That’s of course if it even passes the Commons. I don’t see the Lib Dems being too keen on it. Even then, if it’s going into force next year there’ll be enough time pre-election to see how effective it is. If it’s a total failure (like I suspect it will be) then egg could very much be on the Government’s face.

  11. @mrnameless,

    I wonder what the civil liberties groups will say. I will be appalled on this one if they say this sort of material should be left as available by default.
    Normally I am very Conservative on such things, but on this stuff, we need to do something as a society. Too often it’s featuring in the early stages of rather nasty people’s development towards violent crimes.

  12. Rich

    I thought the Tories were going to stop nannying us? They’re just as bad as New Labour

  13. Since there is nothing much interesting to talk about can somebody tell me how left is the SDP leader in Germany? Somebody could also confirm my suspicion that Germany is due elections in the near future?

  14. MRNAMELESS

    ” I don’t think the government can sell non-state owned organisations”
    ___

    Yeah it’s a pure bummer!! ;-)

  15. less than 5% lead on YG could be interpreted as bad news for EM.

    ”The Unions are controlled by militants and extremists. They stifle the country when things don’t go their way, hold governments to ransom and frown upon anyone who dares mention private enterprise”.

    Allan like I said your right wing views (which you are entitled to hold) are quite clear.

  16. REG OF THE BNP

    “Since there is nothing much interesting to talk about can somebody tell me how left is the SDP leader in Germany”
    _____

    If you look at a football pitch and anything just left of the half way line being left of centre then looking where Ed Miliband’s position would be (behind the gold posts) then I would say somewhere around the penalty spot.

  17. #goal post

  18. @YORKCITY

    “I thought the Tories were going to stop nannying us? They’re just as bad as New Labour”

    ———–

    I thought Rich’s post made things perfectly clear. He’s against nannying, except for when we need nannying..

  19. JIM JAM

    “Allan like I said your right wing views (which you are entitled to hold) are quite clear”
    ______

    Yes they are but I’m 100% pure none partisan. I’m left on welfare etc but to the right on the economy and don’t even get me started on the constitution.

  20. Rich,

    I don’t think violent or extreme pornography is pleasant, but in the case of child porn it is already illegal to make and distribute and any websites carrying it will be shut down.

    What seems nonsensical to me – from a social as well as a political point of view is how the general ‘opt-out’ would work.

    Firstly, I think it’s a net vote loser. There are a lot more people viewing pornography in the UK than any poll would show, and they probably won’t appreciate it being cut off, any more than they’d appreciate having to call up the government to request their material. It’ll be popular with the blue-rinse brigade, but there’ll be a lot of very annoyed men and women out there.

    Secondly, it probably won’t work. There are myriad ways to get around filters – Tor, foreign proxies, downloading the material then watching it. Then there are websites that will disguise their content as something else. The Great Firewall is an excellent example of this sort of legislation being very hard to enforce.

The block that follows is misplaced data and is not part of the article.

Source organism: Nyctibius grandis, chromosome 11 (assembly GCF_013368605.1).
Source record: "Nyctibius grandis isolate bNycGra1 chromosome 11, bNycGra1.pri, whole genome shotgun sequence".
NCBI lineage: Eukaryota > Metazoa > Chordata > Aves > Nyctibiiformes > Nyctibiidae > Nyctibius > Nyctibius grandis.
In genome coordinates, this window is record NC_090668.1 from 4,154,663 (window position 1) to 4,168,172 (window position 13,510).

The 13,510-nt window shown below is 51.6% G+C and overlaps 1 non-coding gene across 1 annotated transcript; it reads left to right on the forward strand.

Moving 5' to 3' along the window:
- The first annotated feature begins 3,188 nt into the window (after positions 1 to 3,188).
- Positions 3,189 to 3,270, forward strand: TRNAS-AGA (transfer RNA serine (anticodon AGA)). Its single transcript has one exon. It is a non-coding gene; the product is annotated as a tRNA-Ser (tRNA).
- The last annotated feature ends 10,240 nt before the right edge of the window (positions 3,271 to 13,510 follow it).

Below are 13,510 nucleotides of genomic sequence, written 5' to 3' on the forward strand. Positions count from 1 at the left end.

Thirdly, it’s quite naive to assume that even if it did work, people wouldn’t still find ways of accessing child pornography and other illegal material. It existed before the internet and would still do so if it was all blocked.

    Fourthly, why block non-extreme pornography? I accept the targeting of extreme stuff, but 99%+ of the material out there isn’t and I can’t quite get why it’s so harmful to cohesive society to have professionally produced or consensual amateur content freely available for those who want it. I suspect it would be much more damaging to have hundreds of thousands of sexually frustrated people wandering around.

    Fifthly, there’s the ideologically libertarian view that why should the government be able to tell me what to watch, so long as that harms nobody. I can legally have sex, so why should David Cameron tell me I can’t watch people doing the same in the privacy of my own home?

    It just seems a very ham-fisted approach to tackling the small amount of abusive imagery that exists. It would probably be cheaper and more effective to just put extra money into task forces to tackle illegal pornography, and would avoid most of the civil liberties charges. Unfortunately, we’ve got a government (and it’s not just this country) full of people who do not understand the internet or how it operates.

  21. Also Allan, if we’re using that analogy, put Michael Foot in the Plymouth Argyle stands behind the goalposts, Neil Kinnock in defense, Ed Miliband milling around somewhere left of the centre spot and Tony Blair running around celebrating topless with the away team.

  22. MRNAMELESS

    LOL well in that case I shall go the speaker of the house..ie the referee and send the lot off.. ;)

  23. Bad news for Ed?

    I’ll guess at 4% lead.

  24. @ALLAN CHRISTIE

    “Yes they are but I’m 100% pure none partisan. I’m left on welfare etc but to the right on the economy and don’t even get me started on the constitution.”